As previously stated, the payee spouse may elect to treat the lump-sum payment as fair allocation, which is tax-free for the receiver, as opposed to periodic alimony, which is taxed.
Both parties should carefully examine whether to settle for a lump-sum payment rather than periodic alimony. A lump-sum payment may only “perform the work” of alimony—that is, replace income—if the payee spouse is financially disciplined and wise.
There is no way for the payee to get periodic alimony if the lump money is squandered or mismanaged.
Through The State Disbursement Unit
One popular method to pay alimony in many states is the State Disbursement Unit – a centralized authority in charge of alimony and child support collection and distribution.
Unless the parties may agree differently, many alimony payments must be made through the State Disbursement Unit under most state alimony laws.
An SDU’s key responsibilities include:
- collecting payments from the payer – either directly or through an order requiring their employer to deduct the payments from their salary
- deducting money to recoup state assistance payments made to the receiving parent in some situations
- sending the funds to the parent who will receive them
- keeping track of payments received and distributed in order to assist all parties in establishing if payments were made and disbursed correctly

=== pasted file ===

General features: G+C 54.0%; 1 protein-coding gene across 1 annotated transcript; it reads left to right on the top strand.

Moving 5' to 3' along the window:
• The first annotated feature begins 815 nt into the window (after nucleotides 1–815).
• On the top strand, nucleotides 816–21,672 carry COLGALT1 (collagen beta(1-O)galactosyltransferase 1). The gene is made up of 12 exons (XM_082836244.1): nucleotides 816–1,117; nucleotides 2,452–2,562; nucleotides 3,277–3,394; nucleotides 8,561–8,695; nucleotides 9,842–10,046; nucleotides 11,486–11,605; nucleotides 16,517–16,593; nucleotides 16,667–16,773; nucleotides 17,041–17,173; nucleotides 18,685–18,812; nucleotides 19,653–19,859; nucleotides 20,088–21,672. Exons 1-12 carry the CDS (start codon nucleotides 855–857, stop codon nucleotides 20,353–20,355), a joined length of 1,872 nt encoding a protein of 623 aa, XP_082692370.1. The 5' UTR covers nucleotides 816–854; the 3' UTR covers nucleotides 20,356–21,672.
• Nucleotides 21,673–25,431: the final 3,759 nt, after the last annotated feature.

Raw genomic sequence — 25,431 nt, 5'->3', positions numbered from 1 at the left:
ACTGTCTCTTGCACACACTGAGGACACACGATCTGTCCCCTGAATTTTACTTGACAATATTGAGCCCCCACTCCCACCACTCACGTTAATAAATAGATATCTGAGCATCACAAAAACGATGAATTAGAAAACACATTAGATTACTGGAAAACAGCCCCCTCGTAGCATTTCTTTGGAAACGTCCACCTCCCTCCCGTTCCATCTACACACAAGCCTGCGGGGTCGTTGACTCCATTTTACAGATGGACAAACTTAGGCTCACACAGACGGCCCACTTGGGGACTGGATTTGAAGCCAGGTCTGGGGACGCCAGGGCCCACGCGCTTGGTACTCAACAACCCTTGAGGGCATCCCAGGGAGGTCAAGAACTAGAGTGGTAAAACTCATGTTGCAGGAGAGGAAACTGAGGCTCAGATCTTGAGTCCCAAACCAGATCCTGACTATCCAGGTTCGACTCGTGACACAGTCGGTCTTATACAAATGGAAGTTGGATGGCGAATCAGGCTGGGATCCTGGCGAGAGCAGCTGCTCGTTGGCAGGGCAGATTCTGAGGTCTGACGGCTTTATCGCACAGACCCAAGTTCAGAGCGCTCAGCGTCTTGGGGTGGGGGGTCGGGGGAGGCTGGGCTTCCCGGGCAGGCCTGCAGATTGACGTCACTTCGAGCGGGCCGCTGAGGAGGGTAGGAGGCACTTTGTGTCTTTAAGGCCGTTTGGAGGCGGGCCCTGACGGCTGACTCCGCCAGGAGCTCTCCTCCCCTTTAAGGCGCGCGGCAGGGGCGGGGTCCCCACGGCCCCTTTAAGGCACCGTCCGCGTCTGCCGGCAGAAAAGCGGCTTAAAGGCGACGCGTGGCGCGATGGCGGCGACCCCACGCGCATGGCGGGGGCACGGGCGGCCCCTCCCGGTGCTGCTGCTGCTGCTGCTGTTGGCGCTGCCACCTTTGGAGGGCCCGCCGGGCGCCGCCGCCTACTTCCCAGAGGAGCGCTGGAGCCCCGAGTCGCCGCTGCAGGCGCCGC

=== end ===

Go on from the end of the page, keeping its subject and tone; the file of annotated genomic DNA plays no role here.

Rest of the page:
Through an Income Withholding Order
Previously known as the Income Deduction Order, this method of monthly spousal maintenance payments is deducted from the payer’s earnings paycheck by the employer.
Under this method of paying alimony, the employer is then expected to remit the withheld alimony directly to the beneficiary or paid through the state Family Support Registry.
New Tax-advantaged Way to Pay Alimony
Using the statutes of the new Tax Cuts and Jobs Act, the paying spouse can get a deduction on alimony by giving an IRA to his ex-spouse, technically giving money he would have paid taxes on.
Previously, one spouse pays alimony and receives a benefit in the form of an above-the-line deduction on his income tax return under the old tax regulations.
But now, alimony will no longer be deductible after December 31, 2018, for couples who have completed their divorce and split. This has no bearing on existing divorces or separations.
Under the new rule, IRAs will provide an avenue where couples who are planning to divorce can plan alimony if the circumstances are just perfect.
A divorcee can send the recipient husband an IRA as lump-sum spousal support because the payments are no longer deductible beginning in 2019.
The higher-earning spouse is relinquishing an account from which they would have had to pay income taxes if they withdrew money.
Conclusion on Methods to Pay Alimony
The payer may request a change of payment methods that cannot be undone, like the lump sum. Also, the periodic alimony payment can be ended where the initial agreement or court order was not specific against its modification.
These methods to pay alimony are dependent on the payer’s ability to convince the judge based on circumstances.
Your lawyer can assist you in determining which option is best for you. Please note that if the receiver wants an IWO, it is likely that he or she will receive one. It is advised for payers to maintain track of all payments made during the alimony period and to avoid making cash transactions.